Breaking the Mold of How We Were Raised

Can it be true that the greatest noose we string around our children’s necks is too much love and caring? Dr. Shefali Tsabary says it is. What does she mean?? Dr. Tsabary has written several books about parenting. The underlying theme of them all is that we as parents don’t break the ties we are raised by, loosening the noose around our own necks until we have grown up ourselves, and live in conscious enlightenment after letting go of the institutions that dictate who we are, and how we live.

Stay with me here…. I have always said I wanted to raise my kids to be happy, and to be independent, and to make their own choices in life. I chose to stay home and raise my kids rather than going into the business world. I made sure they understood social graces. I made sure they played team sports. I made sure they were educated to the best I could afford. I made sure they felt their family roots by educating them in both Canada and the US. I made sure they had spiritual education so they knew what they’d be saying no to later in adolescence. I put them into box after box, all in the name of providing them with the tools they would need to live a successful happy life,(aka my life) thinking that this was love and care.

“Is it wrong to want your kids to be just like you? Are you so bad?”

Apparently the answer is yes.

The love and care we assume will bolster our kids up and into mini us, is misguided by many generations of conditioning. I thought I was breaking the mold when I purposely spent time with my kids after school helping them with their homework, cheering them on the playing field, and hosting millions of play dates, all of which my mother never did. Apparently I made it worse. Encouraging my daughter to read beyond her ability, encouraging my son to run faster and score a goal, and insisting that they go to Sunday School, was all a ruse, and it was all about me. I exerted my control over them hence stomping on their sense of self. They saw their worth not through themselves but through my approval of things that I designed for them in the name of love and care for their wellbeing.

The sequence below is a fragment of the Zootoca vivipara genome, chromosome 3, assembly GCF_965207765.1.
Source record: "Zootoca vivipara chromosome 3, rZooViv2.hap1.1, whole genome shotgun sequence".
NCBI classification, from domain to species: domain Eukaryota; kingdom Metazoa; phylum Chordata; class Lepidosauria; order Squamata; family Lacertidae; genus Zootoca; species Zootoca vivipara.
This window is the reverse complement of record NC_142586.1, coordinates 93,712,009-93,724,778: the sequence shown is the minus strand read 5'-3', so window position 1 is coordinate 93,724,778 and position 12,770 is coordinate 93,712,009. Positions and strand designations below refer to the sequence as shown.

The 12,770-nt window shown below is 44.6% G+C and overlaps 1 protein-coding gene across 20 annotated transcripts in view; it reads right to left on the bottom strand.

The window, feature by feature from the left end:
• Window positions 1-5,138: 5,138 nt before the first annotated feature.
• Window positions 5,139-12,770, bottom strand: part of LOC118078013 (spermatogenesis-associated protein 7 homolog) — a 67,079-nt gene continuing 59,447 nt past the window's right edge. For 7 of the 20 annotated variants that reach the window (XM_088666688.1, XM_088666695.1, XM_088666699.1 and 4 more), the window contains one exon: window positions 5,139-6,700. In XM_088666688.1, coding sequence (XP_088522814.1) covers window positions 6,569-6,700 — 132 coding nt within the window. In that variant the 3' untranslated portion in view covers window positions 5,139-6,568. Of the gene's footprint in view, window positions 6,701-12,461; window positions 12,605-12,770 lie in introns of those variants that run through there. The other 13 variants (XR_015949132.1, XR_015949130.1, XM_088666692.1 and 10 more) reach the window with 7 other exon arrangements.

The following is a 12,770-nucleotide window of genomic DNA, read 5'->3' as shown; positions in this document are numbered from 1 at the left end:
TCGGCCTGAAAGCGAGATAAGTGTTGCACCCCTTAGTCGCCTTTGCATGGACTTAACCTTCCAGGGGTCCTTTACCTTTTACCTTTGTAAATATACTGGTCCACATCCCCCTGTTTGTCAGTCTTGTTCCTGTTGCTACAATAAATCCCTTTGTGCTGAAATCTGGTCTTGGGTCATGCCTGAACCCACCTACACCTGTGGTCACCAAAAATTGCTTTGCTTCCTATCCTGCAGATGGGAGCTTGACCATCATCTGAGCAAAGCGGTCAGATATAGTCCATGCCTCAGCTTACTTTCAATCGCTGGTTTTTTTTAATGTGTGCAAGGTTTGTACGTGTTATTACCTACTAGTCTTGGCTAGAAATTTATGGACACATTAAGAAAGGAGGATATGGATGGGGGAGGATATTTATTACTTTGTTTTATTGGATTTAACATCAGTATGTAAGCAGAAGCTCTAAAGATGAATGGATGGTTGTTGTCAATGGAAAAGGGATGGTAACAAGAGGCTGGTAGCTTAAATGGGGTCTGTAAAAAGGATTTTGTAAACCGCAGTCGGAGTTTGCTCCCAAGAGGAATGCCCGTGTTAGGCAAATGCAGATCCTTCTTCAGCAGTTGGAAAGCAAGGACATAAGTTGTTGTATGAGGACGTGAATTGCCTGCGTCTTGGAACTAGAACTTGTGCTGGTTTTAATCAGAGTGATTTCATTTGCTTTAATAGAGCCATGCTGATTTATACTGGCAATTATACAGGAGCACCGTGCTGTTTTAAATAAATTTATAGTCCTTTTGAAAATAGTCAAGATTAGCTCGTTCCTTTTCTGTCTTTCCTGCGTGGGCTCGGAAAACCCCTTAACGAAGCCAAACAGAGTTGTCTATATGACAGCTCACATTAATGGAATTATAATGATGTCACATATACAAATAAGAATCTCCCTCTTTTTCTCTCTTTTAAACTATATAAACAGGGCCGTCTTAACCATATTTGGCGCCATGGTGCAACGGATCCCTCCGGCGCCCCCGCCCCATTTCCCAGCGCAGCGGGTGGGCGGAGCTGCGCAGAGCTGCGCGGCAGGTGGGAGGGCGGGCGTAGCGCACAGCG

“I missed that they arrived to me whole”.

My real job was to make sure they were seen, heard, validated, and approved. To give my unconditional presence, and that can only come from a parent who’s already aligned and who’s listening.

Dr. Tsabary also says our kids are our Guru’s and we achieve enlightenment when we listen and learn from them. Waking up to this fact happened after my youngest left for college and it has been one of my greatest gifts. Realizing it’s not too late to turn the tide when they reach their twenties was the second greatest gift. Letting go of my vision for them and giving them unconditional presence has shifted our relationship. I ask them to tell me everything they know and that I want to learn from them. I let them know I accept them unconditionally. I see them healing from the boxes I put them in as they start to create and explore what they want independently and without judgement.

You can learn more from Dr.Tsabary on her talk with Oprah here

-What have you learned about yourself because you are a parent?

-Have you become enlightened by letting go of the structures you were raised in?

-What structures are still keeping you from unconditional presence?

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